Expert tips for summer food safety
Published Monday, July 2, 2018 10:09AM EDT
If you're enjoying picnics and barbecues this summer, following food and safety advice, especially with high-risk foods such as mayonnaise, can help prevent any foodborne illnesses.
As the weather heats up many of us will be planning to make the most of the sun by dining al fresco at barbecues and picnics. However, eating outdoors also brings with it the risk of food poisoning if dishes are not prepared and stored correctly, with summer's high temperatures providing the perfect environment for bacteria to thrive. To help prevent foodborne illness ruining your event, here we round up some expert food safety advice for a safer summer.
Take care with temperatures
Although people normally blame dishes such as potato salad for food poisoning, problems rarely arise from a food like mayonnaise alone according to Ben Chapman, a food safety researcher at North Carolina State University. For bacteria to become a problem there has to be combination of a food such as mayonnaise and other salad ingredients, plus poor hygiene and poor temperature control, which is when food isn't kept below 4 degrees C.
"For example, above 30 degree C, foodborne pathogens in potato salad increase tenfold in as quickly as an hour," Chapman says. "In ideal temperatures for bacteria, such as body temperature, bacterial populations can double in less than 20 minutes."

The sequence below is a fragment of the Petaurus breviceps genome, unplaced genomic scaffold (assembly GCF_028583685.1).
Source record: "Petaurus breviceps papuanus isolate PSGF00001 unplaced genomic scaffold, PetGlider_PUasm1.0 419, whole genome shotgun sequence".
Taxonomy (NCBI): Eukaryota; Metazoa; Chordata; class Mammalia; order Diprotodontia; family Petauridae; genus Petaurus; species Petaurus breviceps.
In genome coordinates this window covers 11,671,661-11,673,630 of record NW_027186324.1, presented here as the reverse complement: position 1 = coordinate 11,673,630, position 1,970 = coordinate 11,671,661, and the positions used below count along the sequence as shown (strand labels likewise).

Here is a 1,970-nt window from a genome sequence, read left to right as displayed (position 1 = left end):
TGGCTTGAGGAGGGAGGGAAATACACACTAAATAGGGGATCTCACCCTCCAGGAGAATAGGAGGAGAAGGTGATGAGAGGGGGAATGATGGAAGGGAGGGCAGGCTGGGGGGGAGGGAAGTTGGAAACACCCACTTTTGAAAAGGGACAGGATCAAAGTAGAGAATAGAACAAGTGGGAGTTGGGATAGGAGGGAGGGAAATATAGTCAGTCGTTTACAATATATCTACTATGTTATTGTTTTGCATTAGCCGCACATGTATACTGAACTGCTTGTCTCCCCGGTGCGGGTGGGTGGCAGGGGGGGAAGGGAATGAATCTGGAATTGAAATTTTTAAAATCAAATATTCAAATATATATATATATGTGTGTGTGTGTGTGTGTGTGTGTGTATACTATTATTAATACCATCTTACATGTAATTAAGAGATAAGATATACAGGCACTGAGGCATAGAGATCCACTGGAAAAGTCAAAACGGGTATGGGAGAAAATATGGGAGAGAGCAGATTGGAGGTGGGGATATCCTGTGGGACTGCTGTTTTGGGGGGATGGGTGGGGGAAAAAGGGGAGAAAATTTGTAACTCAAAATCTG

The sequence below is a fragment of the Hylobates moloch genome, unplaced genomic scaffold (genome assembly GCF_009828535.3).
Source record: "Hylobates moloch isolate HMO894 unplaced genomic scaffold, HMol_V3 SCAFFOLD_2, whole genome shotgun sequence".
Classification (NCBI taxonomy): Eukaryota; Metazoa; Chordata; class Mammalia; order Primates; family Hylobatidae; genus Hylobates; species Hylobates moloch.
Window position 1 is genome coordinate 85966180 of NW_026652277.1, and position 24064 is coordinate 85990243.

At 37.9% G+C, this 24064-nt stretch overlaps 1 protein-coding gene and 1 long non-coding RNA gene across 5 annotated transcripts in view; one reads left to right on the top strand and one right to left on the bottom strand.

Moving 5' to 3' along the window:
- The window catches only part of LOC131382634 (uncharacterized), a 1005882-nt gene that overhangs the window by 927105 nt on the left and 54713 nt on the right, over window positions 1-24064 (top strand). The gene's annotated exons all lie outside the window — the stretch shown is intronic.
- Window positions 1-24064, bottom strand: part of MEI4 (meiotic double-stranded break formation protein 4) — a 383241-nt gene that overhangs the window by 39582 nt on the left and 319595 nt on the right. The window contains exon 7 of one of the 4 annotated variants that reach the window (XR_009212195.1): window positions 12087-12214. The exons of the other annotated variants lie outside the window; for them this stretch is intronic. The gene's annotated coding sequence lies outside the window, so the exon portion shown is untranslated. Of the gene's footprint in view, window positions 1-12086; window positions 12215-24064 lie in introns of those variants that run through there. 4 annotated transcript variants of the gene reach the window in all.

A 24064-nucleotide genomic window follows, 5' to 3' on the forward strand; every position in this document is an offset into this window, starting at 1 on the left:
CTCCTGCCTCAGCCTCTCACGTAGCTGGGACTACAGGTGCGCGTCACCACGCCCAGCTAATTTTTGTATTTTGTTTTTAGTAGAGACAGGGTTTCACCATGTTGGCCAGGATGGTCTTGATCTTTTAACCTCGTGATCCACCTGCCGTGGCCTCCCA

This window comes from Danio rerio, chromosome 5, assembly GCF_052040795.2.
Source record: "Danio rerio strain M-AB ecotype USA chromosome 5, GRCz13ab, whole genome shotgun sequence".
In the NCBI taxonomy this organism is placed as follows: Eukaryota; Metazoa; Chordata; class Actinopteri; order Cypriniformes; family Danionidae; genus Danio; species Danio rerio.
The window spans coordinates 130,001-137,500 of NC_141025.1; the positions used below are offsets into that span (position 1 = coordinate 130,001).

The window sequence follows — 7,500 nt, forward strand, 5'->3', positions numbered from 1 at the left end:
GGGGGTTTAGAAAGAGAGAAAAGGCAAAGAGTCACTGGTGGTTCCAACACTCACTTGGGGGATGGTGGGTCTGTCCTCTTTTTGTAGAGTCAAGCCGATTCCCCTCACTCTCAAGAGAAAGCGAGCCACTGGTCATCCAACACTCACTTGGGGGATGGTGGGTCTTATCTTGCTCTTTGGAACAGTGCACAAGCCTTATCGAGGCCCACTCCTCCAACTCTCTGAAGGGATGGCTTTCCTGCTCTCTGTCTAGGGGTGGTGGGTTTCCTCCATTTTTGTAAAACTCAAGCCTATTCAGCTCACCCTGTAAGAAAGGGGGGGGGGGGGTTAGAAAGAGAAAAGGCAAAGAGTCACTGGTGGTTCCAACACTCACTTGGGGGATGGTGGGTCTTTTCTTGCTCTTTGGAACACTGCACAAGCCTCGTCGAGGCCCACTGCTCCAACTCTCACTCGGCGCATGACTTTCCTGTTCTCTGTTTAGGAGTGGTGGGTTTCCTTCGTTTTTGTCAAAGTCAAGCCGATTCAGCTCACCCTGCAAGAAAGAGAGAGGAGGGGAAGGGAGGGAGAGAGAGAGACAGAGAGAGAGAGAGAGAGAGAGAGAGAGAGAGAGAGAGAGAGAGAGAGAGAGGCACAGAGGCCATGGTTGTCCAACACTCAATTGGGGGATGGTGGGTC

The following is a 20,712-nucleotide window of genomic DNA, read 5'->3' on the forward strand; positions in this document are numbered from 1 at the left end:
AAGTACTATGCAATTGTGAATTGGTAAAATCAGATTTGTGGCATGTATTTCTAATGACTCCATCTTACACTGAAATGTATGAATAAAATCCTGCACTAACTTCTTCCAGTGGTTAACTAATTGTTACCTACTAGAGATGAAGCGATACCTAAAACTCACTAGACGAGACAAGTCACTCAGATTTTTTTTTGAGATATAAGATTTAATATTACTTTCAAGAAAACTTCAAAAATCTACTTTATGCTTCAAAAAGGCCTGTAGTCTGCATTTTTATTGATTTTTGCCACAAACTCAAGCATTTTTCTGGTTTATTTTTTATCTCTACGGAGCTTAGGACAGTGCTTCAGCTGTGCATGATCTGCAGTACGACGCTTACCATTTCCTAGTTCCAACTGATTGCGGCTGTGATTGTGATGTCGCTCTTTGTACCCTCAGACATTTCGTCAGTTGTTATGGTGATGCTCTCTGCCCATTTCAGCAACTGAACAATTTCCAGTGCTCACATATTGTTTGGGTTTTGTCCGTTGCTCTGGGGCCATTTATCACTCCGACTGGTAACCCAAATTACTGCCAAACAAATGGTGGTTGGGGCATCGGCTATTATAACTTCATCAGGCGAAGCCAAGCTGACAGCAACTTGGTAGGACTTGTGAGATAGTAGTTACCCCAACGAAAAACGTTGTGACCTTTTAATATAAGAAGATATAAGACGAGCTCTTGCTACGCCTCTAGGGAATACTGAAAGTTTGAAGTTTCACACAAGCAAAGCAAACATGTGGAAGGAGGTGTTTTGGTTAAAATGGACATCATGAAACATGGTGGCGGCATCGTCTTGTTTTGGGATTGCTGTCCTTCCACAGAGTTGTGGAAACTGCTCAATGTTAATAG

When it comes to meat, Dr. Ross Rodgers, an emergency medicine physician at Penn State Health Milton S. Hershey Medical Center, advises using a meat thermometer to ensure that it is cooked to the appropriate temperature to kill any viruses or bacteria, and to always serve it hot.
If in doubt use store-bought mayonnaise
A big reason that mayonnaise rarely causes foodborne illness nowadays is because most people buy their mayonnaise, rather than making it from scratch.
"Commercially produced mayonnaise is acidified to reduce spoilage and kill off human pathogens," Chapman says. "It's really low risk on its own."
If you are making mayo at home then Chapman's advice is "Pick a recipe that uses pasteurized egg products and incorporates acid -- such as vinegar or lemon juice -- to reduce risk. And refrigeration is still incredibly important, as recipes may not incorporate enough acid to address risks."
Fruit and veggies also come with risks
Although most people know to be careful with raw meat, seafood, poultry and eggs, Dr. Rodgers says some are not aware that the same types of viruses and bacteria can be present on produce and other types of food including fresh produce.
"Fresh fruits and vegetables are responsible for more outbreaks of foodborne illness than any other type of food; they've been linked to 46 percent of foodborne illnesses between 1998 and 2008," adds Chapman.
To avoid any problems both recommend washing fruit and vegetables thoroughly. Also make sure you wash your hands and do not use the same cutting board for meats and fresh produce.